If one person has asked me, I’m sure many others have wondered so here it is…
Dating? When did I start dating after I lost Luke? Do I think there is a “right” time to start dating after you’ve lost a romantic partner? How do you respect your new partner while “honoring your past one”? You guys really don’t ask easy questions and this is like a seven part blog series that maybe I’ll get to one day, but here’s the long/short version.
I have dated seriously twice since I lost Luke, and that’s been two years and four months ago. My first “relationship” was with a man who was fairly close to the “situation”, looking back, my relationship with him was 100% my grief. I feel bad for saying that, but it is what it is. I was desperately trying to hold onto whatever was left, what I thought was left of Luke. I wasn’t ready but thought dating might “fix me”. I cried A LOT throughout the course of this relationship (the beginning, the middle and then less toward the very end). This person was very aware of my grief but I don’t feel he had the emotional capacity to truly handle it. I think he thought he would “fix me”, too, we were both wrong, about a lot of things. For all of the reasons I thought I wanted to be with him in the beginning, I started to resent and hate towards the middle/end…I wanted something good to come from Luke’s passing but my relationship with this man just wasn’t it.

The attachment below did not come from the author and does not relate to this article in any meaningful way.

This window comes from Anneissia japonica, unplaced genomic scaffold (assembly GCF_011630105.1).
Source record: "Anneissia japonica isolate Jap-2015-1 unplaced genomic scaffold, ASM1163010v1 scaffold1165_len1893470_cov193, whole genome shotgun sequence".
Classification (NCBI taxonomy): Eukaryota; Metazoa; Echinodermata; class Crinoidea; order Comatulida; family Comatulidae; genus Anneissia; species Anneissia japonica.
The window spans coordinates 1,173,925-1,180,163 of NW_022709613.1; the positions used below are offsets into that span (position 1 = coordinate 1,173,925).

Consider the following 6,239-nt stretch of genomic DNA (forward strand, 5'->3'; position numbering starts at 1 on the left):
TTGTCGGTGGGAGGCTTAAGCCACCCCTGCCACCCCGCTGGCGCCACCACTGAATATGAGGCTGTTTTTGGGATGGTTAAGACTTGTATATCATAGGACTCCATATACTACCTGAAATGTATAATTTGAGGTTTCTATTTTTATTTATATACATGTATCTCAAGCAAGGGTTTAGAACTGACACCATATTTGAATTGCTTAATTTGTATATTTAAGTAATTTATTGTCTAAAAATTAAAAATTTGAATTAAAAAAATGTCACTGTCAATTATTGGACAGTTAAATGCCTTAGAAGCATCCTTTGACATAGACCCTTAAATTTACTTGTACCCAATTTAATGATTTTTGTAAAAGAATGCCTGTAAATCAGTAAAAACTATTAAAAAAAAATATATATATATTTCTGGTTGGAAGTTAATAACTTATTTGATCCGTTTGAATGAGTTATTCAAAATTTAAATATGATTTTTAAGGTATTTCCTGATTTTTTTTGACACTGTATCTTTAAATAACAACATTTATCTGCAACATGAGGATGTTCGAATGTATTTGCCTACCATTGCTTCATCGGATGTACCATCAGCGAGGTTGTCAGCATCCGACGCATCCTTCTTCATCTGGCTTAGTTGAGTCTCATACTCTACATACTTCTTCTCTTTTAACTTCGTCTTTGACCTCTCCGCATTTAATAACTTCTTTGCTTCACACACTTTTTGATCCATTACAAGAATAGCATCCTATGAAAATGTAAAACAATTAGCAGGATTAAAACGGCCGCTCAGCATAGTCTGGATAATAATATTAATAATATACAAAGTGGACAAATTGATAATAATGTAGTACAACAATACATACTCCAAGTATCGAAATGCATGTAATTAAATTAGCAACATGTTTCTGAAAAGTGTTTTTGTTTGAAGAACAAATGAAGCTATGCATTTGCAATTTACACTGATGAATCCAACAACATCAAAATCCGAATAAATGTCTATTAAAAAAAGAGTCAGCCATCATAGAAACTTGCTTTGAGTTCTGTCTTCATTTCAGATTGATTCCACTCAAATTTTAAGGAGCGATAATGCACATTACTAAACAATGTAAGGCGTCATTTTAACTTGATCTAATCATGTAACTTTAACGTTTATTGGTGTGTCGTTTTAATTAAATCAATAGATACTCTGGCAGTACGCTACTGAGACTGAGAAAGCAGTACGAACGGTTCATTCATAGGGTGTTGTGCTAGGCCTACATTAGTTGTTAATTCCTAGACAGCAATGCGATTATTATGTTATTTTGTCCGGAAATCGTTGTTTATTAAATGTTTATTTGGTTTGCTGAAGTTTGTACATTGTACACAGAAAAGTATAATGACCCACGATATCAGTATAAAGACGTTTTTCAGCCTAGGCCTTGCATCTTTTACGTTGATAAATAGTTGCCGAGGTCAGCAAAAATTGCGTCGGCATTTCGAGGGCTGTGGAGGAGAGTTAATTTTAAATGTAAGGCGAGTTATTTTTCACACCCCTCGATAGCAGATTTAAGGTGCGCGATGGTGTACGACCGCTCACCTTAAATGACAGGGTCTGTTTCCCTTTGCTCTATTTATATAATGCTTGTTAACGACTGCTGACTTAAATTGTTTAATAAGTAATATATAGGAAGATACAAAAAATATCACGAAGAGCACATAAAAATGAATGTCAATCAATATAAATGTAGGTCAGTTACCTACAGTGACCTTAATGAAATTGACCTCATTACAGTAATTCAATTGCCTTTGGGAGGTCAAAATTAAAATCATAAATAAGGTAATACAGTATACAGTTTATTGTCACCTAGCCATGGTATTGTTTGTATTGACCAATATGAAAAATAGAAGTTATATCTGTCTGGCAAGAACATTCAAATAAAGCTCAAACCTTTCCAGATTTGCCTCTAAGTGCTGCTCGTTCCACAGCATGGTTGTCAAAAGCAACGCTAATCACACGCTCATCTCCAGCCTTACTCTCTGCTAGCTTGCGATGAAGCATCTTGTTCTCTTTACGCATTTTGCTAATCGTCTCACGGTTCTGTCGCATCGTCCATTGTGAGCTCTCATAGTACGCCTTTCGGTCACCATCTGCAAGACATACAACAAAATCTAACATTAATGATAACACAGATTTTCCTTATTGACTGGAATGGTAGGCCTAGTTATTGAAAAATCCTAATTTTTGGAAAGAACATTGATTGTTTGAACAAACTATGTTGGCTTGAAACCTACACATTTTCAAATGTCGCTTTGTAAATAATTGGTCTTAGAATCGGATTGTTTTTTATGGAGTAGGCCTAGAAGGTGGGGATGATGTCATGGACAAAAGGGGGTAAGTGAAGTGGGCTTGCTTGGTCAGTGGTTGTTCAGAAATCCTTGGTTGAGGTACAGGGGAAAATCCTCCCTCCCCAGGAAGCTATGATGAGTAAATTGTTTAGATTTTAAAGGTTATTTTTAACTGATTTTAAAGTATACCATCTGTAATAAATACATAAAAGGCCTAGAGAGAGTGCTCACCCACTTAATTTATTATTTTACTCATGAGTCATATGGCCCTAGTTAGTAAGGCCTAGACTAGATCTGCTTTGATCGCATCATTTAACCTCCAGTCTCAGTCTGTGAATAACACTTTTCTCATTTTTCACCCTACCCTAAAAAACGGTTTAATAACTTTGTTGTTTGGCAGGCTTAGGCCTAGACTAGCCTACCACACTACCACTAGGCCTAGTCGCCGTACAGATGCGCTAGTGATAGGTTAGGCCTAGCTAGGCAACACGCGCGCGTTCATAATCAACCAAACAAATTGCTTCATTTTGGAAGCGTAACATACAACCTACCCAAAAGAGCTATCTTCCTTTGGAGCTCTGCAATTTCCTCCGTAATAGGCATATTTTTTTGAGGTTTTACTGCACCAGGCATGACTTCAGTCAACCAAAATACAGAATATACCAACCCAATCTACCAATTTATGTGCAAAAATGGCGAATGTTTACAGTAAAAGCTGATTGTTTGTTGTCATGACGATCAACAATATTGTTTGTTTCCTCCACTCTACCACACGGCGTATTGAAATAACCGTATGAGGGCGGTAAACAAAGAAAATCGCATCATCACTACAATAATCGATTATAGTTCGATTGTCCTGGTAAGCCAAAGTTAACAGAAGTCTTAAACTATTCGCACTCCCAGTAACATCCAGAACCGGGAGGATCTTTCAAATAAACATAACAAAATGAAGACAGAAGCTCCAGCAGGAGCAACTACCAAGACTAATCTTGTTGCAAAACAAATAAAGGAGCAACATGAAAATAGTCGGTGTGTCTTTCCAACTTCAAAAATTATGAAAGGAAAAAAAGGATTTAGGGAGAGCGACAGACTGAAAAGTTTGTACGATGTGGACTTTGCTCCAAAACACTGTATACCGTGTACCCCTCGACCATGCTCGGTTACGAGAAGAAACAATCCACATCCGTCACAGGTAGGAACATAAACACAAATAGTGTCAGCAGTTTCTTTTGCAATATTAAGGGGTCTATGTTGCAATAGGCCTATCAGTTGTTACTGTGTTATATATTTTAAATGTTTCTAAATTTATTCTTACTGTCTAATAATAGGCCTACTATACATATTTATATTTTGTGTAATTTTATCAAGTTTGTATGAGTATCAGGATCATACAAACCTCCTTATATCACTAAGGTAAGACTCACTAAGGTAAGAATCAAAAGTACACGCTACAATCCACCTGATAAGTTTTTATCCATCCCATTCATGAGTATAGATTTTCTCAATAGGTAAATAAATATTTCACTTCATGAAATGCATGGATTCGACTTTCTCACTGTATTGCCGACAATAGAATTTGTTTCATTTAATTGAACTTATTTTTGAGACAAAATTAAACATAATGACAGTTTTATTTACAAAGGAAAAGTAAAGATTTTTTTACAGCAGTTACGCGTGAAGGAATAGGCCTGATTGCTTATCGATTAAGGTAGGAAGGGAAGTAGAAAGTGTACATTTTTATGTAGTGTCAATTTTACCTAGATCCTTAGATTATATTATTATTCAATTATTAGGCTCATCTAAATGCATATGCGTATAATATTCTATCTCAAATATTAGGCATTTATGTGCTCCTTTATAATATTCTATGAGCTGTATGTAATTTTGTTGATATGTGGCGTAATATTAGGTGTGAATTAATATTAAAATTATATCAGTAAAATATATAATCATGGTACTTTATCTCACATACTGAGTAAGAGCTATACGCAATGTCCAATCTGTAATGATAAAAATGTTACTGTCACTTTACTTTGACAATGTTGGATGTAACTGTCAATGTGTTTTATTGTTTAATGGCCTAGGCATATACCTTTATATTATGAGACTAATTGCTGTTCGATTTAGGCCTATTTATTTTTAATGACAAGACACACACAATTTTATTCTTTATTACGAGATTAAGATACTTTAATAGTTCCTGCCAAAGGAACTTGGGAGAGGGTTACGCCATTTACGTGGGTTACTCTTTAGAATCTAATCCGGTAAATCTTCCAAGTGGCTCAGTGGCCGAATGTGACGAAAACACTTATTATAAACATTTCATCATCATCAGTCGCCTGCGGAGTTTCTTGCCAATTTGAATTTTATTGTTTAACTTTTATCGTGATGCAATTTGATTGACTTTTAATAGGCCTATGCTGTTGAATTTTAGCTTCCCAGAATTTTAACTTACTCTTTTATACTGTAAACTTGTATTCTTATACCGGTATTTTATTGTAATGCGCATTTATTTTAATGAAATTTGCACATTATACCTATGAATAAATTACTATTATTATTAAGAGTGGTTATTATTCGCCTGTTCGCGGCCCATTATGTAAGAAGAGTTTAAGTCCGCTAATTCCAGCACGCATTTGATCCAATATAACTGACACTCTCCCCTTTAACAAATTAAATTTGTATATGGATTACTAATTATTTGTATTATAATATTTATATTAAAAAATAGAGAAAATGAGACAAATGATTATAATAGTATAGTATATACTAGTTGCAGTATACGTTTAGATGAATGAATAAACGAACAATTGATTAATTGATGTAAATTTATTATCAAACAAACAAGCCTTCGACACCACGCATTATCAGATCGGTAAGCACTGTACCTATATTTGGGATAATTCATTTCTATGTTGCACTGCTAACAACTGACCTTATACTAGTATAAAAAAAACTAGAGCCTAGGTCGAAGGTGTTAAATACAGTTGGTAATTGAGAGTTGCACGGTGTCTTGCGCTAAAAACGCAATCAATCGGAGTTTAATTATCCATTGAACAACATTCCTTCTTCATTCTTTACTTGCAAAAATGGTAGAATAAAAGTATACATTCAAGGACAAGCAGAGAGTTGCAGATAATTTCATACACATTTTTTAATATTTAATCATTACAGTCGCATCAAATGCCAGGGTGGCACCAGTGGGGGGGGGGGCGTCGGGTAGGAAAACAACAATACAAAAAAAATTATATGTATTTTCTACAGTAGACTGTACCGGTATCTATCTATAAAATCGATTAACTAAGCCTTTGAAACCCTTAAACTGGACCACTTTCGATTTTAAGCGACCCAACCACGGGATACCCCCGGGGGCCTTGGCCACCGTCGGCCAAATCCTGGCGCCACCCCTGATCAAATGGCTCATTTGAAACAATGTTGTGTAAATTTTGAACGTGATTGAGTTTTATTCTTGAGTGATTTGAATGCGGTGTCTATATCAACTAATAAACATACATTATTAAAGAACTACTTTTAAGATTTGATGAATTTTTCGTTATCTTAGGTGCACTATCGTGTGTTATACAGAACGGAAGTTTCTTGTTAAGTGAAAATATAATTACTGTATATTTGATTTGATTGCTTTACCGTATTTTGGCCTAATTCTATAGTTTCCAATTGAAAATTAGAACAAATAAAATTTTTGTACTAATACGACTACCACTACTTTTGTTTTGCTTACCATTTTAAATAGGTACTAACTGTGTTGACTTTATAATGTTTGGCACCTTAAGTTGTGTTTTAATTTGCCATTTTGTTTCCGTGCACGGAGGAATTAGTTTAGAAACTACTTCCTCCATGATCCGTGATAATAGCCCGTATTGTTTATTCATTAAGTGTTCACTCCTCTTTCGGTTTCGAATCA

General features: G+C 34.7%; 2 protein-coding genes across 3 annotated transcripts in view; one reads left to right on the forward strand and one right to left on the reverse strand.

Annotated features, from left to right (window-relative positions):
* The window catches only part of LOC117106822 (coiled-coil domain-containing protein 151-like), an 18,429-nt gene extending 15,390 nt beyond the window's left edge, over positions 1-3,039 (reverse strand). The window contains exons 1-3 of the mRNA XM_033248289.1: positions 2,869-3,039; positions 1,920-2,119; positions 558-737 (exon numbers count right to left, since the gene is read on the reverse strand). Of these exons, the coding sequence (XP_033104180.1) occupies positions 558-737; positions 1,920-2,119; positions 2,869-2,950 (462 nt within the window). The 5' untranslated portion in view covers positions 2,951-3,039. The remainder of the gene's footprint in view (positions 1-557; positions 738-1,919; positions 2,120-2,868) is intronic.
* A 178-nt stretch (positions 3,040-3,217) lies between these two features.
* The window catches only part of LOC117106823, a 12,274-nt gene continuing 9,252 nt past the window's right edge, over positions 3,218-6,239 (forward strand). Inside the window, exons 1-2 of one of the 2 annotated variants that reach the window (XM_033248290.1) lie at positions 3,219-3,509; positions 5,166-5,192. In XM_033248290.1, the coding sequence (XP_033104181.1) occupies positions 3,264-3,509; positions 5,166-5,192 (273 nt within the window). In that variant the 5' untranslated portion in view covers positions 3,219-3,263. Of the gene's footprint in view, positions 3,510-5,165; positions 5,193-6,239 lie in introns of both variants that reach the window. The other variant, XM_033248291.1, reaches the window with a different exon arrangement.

It was a nice idea, I guess…it would have made for a nice story but that’s all it was, a story. I didn’t like that he was getting the things Luke loved most in the world, maybe I felt like he didn’t respect that we were Luke’s first, I’m not sure…I just knew he was somewhat competitive of Luke (maybe this is a fairly normal feeling, I did have Luke on a pedestal for a long time but I had him there when he was alive, too). How do I just take him down? I think this man felt he treated me “better” than Luke did, so why was I still grieving? In some ways that is true, I honestly can’t argue with that, Luke wasn’t perfect, our relationship certainly wasn’t, but I loved him fiercely. I couldn’t help that I wasn’t just over him because this man was doing certain things that Luke didn’t do. A relationship isn’t a list of traits on paper, it’s your heart, it’s your soul. I hated feeling like I had to defend that.